SIKESTON -- With the holidays fast approaching, anyone planning to make the season brighter for troops serving overseas needs to act fast.
Rose Townsend, postmaster at the U.S. Postal Service office in Charleston, admits holiday business hasn't picked up quite yet, but she expects it to in a week or so. For this reason, she also recommends mailing by care packages and letters as early as possible.
"Once the post office delivers the package to a certain station in the military, then it's in the hands of the military. Sometimes they use a military hop, which means they ship the supplies needed first before other items so that can delay a package," explained Townsend, whose brother is currently serving in Iraq.
And as the holidays approach, mail volumes also get higher, and it takes longer for packages to get through the system, pointed out Sondra Armour, secretary of Charlie Company Family Readiness Group.
Armour noted the recommended deadlines for sending mail to Sikeston's Charlie Company 1140th Engineer Battalion -- and other military personnel -- serving in Iraq are as follows: parcel post packages should be mailed by Nov. 13; and priority mail packages and first-class letters and cards should be mailed by Dec. 6.
But there are several other things people can do to ensure packages and letters arrive on time.
A clerk with the U.S. Postal Service in New Madrid said it's important for people sending the packages to know what the regulations are for each country. People mailing packages need to be aware that custom labels are required on all boxes and that shipments should be properly packaged.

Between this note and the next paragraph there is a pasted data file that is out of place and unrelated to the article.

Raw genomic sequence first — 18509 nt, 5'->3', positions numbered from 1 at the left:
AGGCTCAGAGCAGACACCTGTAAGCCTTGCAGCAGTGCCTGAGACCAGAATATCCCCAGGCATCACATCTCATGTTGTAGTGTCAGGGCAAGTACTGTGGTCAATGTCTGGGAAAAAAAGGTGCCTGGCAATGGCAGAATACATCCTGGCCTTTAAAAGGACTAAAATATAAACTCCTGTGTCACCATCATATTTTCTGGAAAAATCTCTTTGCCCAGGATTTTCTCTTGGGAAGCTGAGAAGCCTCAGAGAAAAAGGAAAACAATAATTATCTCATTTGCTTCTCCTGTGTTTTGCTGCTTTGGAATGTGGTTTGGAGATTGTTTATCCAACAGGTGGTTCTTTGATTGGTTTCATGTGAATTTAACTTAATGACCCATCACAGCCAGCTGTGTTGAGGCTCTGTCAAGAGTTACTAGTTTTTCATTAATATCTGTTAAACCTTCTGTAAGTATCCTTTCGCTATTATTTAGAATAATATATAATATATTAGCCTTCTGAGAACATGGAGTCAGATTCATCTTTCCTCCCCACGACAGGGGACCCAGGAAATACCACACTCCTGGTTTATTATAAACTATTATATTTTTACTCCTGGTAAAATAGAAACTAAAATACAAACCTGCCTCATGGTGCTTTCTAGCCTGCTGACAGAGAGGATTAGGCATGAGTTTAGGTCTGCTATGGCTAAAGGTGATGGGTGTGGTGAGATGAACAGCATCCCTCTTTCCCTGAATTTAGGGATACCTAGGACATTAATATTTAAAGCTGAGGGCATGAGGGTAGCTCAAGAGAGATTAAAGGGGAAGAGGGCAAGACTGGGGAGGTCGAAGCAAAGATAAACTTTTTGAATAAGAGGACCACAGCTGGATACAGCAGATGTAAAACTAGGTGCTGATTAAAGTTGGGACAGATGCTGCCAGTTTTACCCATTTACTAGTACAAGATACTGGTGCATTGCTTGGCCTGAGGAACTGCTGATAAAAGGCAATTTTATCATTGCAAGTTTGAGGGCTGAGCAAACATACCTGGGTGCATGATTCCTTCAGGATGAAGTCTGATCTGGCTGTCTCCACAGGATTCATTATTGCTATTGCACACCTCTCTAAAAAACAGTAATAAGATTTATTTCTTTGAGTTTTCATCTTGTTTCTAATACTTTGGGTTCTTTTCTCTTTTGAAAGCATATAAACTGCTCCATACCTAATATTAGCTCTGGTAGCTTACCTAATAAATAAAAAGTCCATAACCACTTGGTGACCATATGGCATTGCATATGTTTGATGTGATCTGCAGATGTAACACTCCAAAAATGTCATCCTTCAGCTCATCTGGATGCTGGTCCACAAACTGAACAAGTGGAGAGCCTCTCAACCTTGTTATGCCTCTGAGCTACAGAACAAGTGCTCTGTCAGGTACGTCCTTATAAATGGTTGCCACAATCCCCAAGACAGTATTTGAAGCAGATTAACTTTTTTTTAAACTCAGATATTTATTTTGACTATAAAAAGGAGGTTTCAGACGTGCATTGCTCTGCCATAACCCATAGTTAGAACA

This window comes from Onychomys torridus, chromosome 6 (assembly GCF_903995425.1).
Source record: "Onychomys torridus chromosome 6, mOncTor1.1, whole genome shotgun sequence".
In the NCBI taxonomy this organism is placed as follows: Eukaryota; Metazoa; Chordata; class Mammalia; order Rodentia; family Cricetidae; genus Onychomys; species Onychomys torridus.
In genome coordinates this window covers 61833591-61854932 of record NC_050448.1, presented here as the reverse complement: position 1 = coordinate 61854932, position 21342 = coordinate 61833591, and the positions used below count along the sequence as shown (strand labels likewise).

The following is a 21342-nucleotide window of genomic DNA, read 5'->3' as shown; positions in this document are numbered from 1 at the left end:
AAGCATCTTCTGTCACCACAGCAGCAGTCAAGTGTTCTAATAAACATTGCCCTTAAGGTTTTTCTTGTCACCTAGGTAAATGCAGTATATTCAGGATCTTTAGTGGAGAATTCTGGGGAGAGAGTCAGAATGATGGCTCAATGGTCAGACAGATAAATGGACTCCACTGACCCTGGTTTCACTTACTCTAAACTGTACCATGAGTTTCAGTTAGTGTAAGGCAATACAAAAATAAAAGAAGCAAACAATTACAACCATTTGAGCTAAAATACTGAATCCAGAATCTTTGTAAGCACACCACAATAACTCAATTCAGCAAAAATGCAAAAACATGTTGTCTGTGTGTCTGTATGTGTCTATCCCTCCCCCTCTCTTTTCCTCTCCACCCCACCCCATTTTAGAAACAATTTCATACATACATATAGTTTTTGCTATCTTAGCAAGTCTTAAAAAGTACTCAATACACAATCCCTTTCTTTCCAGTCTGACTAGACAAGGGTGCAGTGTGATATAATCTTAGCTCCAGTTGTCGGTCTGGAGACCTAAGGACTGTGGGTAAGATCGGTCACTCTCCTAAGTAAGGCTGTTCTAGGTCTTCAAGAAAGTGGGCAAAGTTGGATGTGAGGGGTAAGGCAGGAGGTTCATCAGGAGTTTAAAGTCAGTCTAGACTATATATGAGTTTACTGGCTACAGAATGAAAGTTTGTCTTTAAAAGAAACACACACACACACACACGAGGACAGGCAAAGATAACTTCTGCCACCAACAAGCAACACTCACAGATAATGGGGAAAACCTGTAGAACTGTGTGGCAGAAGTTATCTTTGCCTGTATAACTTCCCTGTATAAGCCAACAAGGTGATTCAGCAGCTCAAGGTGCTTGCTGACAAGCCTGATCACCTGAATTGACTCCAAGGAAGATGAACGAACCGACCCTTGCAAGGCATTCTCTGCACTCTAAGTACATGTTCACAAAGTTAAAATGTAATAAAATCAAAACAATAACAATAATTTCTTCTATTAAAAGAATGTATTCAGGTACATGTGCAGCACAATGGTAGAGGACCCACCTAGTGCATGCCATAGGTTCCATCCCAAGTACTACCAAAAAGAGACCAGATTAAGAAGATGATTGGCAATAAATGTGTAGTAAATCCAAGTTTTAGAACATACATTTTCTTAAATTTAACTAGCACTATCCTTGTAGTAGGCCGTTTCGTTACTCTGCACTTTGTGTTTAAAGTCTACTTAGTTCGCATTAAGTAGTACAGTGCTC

It helps to have custom forms filled out completely prior to prevent long waits at the post office, said the clerk.
Custom forms, which can be picked up at any post office, require a person to list everything in a package being shipped, what the package is valued at, whether it needs insurance, how much it weights and whether the sender wants to leave the package abandoned or returned if it can't be delivered.
"Be sure to package tightly with much cushioning, especially if you're sending breakable items, because the boxes are handled so many times," Townsend advised.
Always use strong boxes with plenty of packing material, such as newspaper or popcorn, according to Armour. Strapping or reinforced tape is strongly recommended.
Also critical to getting packages overseas on time is ensuring senders have the correct mailing address, Armour said, adding the No. 1 reason for delayed delivery of mail is improper or incomplete addresses.
Restrictions do exist on what can be mailed to soldiers in Iraq. Generally speaking, anything that would cause harm to other mail, equipment or mail handlers, or anything that is hazardous to an aircraft in-flight is nonmailable. Fresh fruits, pork (religious reasons), alcohol, aerosol cans, cash or currency, anything obscene or pornographic in nature, knives or weapons of any kind, hazardous materials and flammable goods may not be mailed.
In addition, packages cannot weigh more than 70 pounds or be longer than 108 inches.
Items that can be sent to soldiers include holiday decor like stockings and garland, holiday candy and cookies as well as other items troops can always use such as beef jerky, prepackaged pasta meals and DVDs, Armour suggested.
Townsend said many of the soldiers enjoy receiving cards, especially humorous ones and those about the holidays.
The soldiers of Charlie Company and their families are so grateful to Sikeston, Charleston, New Madrid and all the surrounding communities for their continued support and for their prayers, noted Armour, whose husband and son have been serving with Charlie Company in Iraq since January.
"Care packages from home remind our troops that we are thinking of them and support their efforts in serving America," Armour said. "Sending cards and letters of encouragement is also very important, particularly during the holidays. By doing so, you are providing a little piece of home and bringing joy beyond measure to a soldier."
Anyone wishing to send Charlie Company care packages or letters may mail items to: CO C 1140TH ENGR BN; 1SG DAN ARMOUR; APO, AE 09331.